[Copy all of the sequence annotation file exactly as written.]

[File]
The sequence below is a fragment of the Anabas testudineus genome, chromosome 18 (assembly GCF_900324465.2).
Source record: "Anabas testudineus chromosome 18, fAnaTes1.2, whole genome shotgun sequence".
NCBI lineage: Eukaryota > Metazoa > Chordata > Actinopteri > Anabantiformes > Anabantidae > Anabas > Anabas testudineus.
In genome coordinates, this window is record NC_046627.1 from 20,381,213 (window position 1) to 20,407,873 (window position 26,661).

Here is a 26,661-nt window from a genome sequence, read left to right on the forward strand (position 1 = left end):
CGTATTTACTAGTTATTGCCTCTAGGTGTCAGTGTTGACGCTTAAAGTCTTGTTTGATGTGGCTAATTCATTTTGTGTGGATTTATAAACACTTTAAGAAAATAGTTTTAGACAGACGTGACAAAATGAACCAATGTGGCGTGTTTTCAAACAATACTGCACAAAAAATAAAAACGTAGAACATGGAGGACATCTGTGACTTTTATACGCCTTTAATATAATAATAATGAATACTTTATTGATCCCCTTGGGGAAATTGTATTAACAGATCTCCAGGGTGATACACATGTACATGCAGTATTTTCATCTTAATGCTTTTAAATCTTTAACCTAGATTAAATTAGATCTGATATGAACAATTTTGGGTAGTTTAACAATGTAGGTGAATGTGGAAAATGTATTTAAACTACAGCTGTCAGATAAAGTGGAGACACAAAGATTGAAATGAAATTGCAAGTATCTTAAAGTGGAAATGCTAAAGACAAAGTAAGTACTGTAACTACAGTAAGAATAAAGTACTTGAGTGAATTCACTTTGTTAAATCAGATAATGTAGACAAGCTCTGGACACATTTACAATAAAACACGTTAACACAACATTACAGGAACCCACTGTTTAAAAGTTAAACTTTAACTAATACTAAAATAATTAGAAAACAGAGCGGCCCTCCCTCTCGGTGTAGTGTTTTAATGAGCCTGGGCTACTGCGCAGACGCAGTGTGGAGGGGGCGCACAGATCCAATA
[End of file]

The sequence below is a fragment of the Anabas testudineus genome, chromosome 18 (assembly GCF_900324465.2).
Source record: "Anabas testudineus chromosome 18, fAnaTes1.2, whole genome shotgun sequence".
NCBI lineage: Eukaryota > Metazoa > Chordata > Actinopteri > Anabantiformes > Anabantidae > Anabas > Anabas testudineus.
In genome coordinates, this window is record NC_046627.1 from 20,381,213 (window position 1) to 20,407,873 (window position 26,661).

Here is a 26,661-nt window from a genome sequence, read left to right on the forward strand (position 1 = left end):
CGTATTTACTAGTTATTGCCTCTAGGTGTCAGTGTTGACGCTTAAAGTCTTGTTTGATGTGGCTAATTCATTTTGTGTGGATTTATAAACACTTTAAGAAAATAGTTTTAGACAGACGTGACAAAATGAACCAATGTGGCGTGTTTTCAAACAATACTGCACAAAAAATAAAAACGTAGAACATGGAGGACATCTGTGACTTTTATACGCCTTTAATATAATAATAATGAATACTTTATTGATCCCCTTGGGGAAATTGTATTAACAGATCTCCAGGGTGATACACATGTACATGCAGTATTTTCATCTTAATGCTTTTAAATCTTTAACCTAGATTAAATTAGATCTGATATGAACAATTTTGGGTAGTTTAACAATGTAGGTGAATGTGGAAAATGTATTTAAACTACAGCTGTCAGATAAAGTGGAGACACAAAGATTGAAATGAAATTGCAAGTATCTTAAAGTGGAAATGCTAAAGACAAAGTAAGTACTGTAACTACAGTAAGAATAAAGTACTTGAGTGAATTCACTTTGTTAAATCAGATAATGTAGACAAGCTCTGGACACATTTACAATAAAACACGTTAACACAACATTACAGGAACCCACTGTTTAAAAGTTAAACTTTAACTAATACTAAAATAATTAGAAAACAGAGCGGCCCTCCCTCTCGGTGTAGTGTTTTAATGAGCCTGGGCTACTGCGCAGACGCAGTGTGGAGGGGGCGCACAGATCCAATA